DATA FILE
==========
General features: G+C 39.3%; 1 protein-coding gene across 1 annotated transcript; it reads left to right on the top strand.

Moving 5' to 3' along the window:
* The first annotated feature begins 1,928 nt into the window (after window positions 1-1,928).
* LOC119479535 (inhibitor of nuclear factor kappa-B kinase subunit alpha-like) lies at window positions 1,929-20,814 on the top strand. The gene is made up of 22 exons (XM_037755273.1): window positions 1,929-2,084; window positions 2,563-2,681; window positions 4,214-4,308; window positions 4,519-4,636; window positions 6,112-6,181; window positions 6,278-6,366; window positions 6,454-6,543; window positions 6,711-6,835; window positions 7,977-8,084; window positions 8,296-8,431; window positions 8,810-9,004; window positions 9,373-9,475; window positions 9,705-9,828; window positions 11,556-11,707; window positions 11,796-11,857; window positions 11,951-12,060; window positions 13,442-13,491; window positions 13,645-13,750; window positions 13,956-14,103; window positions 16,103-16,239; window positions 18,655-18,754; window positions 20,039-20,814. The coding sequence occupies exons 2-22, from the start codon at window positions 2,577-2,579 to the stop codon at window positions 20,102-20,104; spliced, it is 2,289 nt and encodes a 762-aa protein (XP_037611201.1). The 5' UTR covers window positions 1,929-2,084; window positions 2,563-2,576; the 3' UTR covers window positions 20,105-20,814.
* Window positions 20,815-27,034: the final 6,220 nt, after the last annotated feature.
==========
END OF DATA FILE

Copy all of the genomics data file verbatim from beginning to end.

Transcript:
General features: G+C 39.3%; 1 protein-coding gene across 1 annotated transcript; it reads left to right on the top strand.

Moving 5' to 3' along the window:
* The first annotated feature begins 1,928 nt into the window (after window positions 1-1,928).
* LOC119479535 (inhibitor of nuclear factor kappa-B kinase subunit alpha-like) lies at window positions 1,929-20,814 on the top strand. The gene is made up of 22 exons (XM_037755273.1): window positions 1,929-2,084; window positions 2,563-2,681; window positions 4,214-4,308; window positions 4,519-4,636; window positions 6,112-6,181; window positions 6,278-6,366; window positions 6,454-6,543; window positions 6,711-6,835; window positions 7,977-8,084; window positions 8,296-8,431; window positions 8,810-9,004; window positions 9,373-9,475; window positions 9,705-9,828; window positions 11,556-11,707; window positions 11,796-11,857; window positions 11,951-12,060; window positions 13,442-13,491; window positions 13,645-13,750; window positions 13,956-14,103; window positions 16,103-16,239; window positions 18,655-18,754; window positions 20,039-20,814. The coding sequence occupies exons 2-22, from the start codon at window positions 2,577-2,579 to the stop codon at window positions 20,102-20,104; spliced, it is 2,289 nt and encodes a 762-aa protein (XP_037611201.1). The 5' UTR covers window positions 1,929-2,084; window positions 2,563-2,576; the 3' UTR covers window positions 20,105-20,814.
* Window positions 20,815-27,034: the final 6,220 nt, after the last annotated feature.